Don’t miss our other Startup Spotlights on companies in the Detroit and Grand Rapids areas!
Leeann Drees and Laura Eagin of ellell & co. joined the Grand Circus coworking family in Summer 2016. To say it’s been a treat to have them in our space is an understatement! While monthly massages certainly keep them excited to come in on Fridays, Leeann and Laura have both been super involved in the Grand Circus community and are a great addition to the Detroit’s Madison technology Block. Read on to find out more about friends founding a company together and how Detroit has fostered its growth. (more…)
The hardest part of any New Year’s resolution is sticking with it. As 2017 rolls along, it might be tempting to start slacking on that fitness routine you committed to back in January or begin skimping on your monthly financial savings goals. Luckily, with the help of some industry experts (and members of our team), attendants of our recent New Year, New Career Speaker Series learned some helpful tips, tricks and strategies to stick with their resolutions all year long. (more…)
The saying is true: a picture IS worth a thousand words. That’s why Grand Rapids area company PhotoUp
knows how important images are to a company’s brand and public perception. Founded in 2012, the business provides photo editing solutions to help real estate photographers deliver stunning images that capture the attention of customers. With a team in Grand Rapids and an additional editing team in the Philippines, PhotoUp has experienced substantial growth since it was founded and looks forward to continuing its success in the future.
In order to learn more about the business and the role Grand Rapids plays in its success, we caught up with PhotoUp VP of Marketing, Devon Higgins. (more…)
What mysteries await below the waves? Thanks to a new startup in the Grand Rapids area, exploring the depths of the sea, or just your local pond, just got easier. Fathom Drone offers the world’s first affordable modular underwater drone, allowing users to explore depths of up to 150 feet with stunning 1080p quality video. Similar to aerial drones, Fathom’s underwater model is controlled via a mobile app or a physical controller and can capture HD video and pictures that users can share directly to their favorite social media channels. Thanks to the Fathom Drone’s streamline design and the manufacturing methods, it is able to offer the Fathom One model for the price of $600.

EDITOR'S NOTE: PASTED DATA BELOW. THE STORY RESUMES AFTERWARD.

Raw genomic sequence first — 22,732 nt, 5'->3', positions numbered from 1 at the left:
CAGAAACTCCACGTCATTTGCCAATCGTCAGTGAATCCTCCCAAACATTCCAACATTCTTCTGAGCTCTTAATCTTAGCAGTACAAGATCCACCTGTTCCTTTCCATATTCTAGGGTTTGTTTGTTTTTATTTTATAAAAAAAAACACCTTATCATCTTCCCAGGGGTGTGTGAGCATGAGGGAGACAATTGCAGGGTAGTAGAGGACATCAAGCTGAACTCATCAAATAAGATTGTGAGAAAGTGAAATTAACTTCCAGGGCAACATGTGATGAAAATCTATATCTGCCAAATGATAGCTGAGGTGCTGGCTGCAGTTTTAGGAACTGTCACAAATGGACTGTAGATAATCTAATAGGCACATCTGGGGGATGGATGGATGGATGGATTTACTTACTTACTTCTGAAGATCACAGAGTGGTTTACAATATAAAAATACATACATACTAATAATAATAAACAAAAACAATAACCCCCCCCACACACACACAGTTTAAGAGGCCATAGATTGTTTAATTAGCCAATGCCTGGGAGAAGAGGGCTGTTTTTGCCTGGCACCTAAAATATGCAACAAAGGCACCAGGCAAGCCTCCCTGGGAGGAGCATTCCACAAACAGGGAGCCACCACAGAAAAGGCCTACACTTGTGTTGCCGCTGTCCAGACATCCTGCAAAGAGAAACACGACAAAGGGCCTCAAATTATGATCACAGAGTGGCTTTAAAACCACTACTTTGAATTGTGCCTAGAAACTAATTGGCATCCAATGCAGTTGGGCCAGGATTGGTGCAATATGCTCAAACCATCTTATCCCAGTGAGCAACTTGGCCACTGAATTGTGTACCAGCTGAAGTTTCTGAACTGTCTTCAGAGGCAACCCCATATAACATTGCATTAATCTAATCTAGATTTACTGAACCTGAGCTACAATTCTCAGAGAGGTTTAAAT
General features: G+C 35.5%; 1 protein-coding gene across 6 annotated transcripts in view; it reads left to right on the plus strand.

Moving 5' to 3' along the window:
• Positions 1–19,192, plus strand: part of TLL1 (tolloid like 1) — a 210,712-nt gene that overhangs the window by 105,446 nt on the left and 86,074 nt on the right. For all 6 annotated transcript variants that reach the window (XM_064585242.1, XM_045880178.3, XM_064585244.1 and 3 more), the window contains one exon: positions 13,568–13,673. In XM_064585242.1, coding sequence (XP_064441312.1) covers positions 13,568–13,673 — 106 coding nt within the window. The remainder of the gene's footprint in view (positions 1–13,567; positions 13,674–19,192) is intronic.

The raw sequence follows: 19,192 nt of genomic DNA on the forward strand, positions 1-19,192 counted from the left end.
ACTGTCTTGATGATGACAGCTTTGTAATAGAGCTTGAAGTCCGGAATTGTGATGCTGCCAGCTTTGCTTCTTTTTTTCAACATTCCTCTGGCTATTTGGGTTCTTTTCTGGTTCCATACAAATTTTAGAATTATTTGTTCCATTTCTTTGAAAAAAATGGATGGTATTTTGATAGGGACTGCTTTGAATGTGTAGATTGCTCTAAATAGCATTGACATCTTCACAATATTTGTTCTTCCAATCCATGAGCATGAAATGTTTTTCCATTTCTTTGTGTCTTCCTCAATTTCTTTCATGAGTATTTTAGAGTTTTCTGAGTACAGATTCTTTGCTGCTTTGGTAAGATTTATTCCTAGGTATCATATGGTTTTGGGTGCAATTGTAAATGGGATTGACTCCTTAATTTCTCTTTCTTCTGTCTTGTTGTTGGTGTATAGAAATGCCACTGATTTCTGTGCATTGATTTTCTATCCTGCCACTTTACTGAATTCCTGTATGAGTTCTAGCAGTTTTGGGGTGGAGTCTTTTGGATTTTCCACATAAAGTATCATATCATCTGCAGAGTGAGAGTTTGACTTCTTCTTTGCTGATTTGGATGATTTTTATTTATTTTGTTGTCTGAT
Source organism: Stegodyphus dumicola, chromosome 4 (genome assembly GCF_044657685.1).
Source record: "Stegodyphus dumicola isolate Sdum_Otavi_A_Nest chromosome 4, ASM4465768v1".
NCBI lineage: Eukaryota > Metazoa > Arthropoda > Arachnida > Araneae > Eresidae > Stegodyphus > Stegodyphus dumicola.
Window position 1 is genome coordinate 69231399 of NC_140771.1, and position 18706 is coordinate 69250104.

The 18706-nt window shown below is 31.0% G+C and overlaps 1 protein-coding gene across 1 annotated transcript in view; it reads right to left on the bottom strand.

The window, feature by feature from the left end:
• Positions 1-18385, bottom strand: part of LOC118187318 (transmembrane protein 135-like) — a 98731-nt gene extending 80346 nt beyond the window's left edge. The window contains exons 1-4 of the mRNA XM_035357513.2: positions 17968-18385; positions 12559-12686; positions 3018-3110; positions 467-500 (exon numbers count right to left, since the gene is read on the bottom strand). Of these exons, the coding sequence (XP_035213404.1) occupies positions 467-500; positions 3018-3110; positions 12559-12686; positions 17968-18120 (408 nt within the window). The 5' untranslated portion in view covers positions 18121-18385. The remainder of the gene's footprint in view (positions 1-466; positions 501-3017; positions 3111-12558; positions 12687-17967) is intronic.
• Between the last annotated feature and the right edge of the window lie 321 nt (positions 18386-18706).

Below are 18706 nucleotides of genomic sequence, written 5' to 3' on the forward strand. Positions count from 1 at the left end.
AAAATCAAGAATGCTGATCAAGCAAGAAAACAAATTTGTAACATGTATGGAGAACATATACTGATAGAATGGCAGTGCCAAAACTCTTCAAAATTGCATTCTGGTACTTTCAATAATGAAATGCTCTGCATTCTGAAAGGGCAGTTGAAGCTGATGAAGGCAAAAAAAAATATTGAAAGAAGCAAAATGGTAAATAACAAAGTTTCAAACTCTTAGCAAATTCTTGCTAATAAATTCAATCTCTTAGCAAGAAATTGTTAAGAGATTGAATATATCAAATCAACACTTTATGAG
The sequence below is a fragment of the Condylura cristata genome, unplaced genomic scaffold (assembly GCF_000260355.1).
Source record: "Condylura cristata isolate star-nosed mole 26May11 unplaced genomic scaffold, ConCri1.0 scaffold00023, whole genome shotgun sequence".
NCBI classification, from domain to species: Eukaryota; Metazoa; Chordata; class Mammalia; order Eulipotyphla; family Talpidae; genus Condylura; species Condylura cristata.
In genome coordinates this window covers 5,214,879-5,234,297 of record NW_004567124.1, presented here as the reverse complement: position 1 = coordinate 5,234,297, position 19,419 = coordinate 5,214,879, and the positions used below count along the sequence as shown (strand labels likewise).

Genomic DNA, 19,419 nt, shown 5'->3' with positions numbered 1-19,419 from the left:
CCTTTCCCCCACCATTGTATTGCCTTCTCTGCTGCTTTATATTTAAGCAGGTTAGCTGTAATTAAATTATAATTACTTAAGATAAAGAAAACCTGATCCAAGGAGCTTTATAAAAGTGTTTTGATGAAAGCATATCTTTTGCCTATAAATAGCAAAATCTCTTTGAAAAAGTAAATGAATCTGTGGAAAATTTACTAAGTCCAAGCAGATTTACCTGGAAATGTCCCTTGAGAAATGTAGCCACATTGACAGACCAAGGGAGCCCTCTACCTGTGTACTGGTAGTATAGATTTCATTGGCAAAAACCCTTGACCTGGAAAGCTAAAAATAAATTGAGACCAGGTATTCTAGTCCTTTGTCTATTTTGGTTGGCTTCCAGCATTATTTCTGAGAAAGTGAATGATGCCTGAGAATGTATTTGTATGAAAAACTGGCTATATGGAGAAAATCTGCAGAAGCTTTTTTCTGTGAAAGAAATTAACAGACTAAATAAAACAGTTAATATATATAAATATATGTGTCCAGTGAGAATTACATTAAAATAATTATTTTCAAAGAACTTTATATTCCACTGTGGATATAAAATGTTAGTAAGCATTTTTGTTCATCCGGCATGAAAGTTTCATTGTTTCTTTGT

Commuting to work can be tough. Waking up at the crack of dawn and setting out alone to battle miles of gridlock traffic, detours, and red lights isn’t exactly how you’d like to start your day. Plus, the further you live from work, the more costly this daily adventure can be. But what if there was a better way to travel that saved you time, money and most importantly, your sanity?
Ladies and gentlemen, meet SPLT–––a startup based in the Motor City that is changing the commuting game one car pool at a time. Through its mobile app and partnerships with ride-sharing companies like Lyft, SPLT is helping make everyone’s journey to work more efficient and less stressful.
In addition to the company’s great idea, SPLT also holds a special place in our hearts at Grand Circus as an alumni company from our co-working space (they grow up so fast!). Since then, SPLT has gone on to participate in our statewide Google Demo Day and then made it to the nationwide Google’s Demo Day in Mountain View, California. SPLT has received numerous awards and funding prizes at events across the country.
With the energy behind the ride-sharing industry continuing to grow, we had to check in with our friends at SPLT to see what was new. In order to learn more about their mission and vision, we talked to SPLT’s Founder & CEO, Anya Babbitt.
What a time to be alive. The entrepreneurial spirit is thriving across the state of Michigan, especially in cities like Detroit and Grand Rapids. At Grand Circus, we’re proud to be a part of the excitement. With hundreds of rising startups and small businesses right in our backyard, it’s not hard to find new growth. Detroit’s recent startup boom and Grand Rapids’ thriving entrepreneurial community are further proof that we’re a state full of makers, doers and innovators.
Tara Reed recently joined the Grand Circus team as our new Entrepreneur-in-Residence (EIR).
What is an Entrepreneur-in-Residence and why does Grand Circus have one?
Diversity gets talked about a lot in tech circles. It’s not a new issue but one that has become especially topical since Google’s famous (and damning) 2014 employee survey. The survey results laid bare Google’s record on diversity; only 30% of Google’s workforce are women, 3% Hispanic and 2% Black. Not good.
So why does this matter?
At Grand Circus, we think that the tech industry should reflect the diversity of our broader community. We’ve baked this idea into our core values and it guides how we hire team members, recruit students and design programs. I’m proud of our record but in city where 90% of the population is Black or Latino we have more work to do.
I’ve been at Grand Circus for just over a year now. Since I started last February, GC has run 16 bootcamps, hired 7 new full-time team members and hosted a slew of amazing events I felt so lucky to get to attend. We have developed an incredibly talented Learning Team (shout out to every single one of those rockstars), refined curriculum, unveiled an Entrepreneur-in-Residence with Google For Entrepreneurs, and kicked off a Department of Labor sponsored apprenticeship program. A year at a startup can be a lifetime to many, so I thought I’d share a few of my lessons learned from the last several months.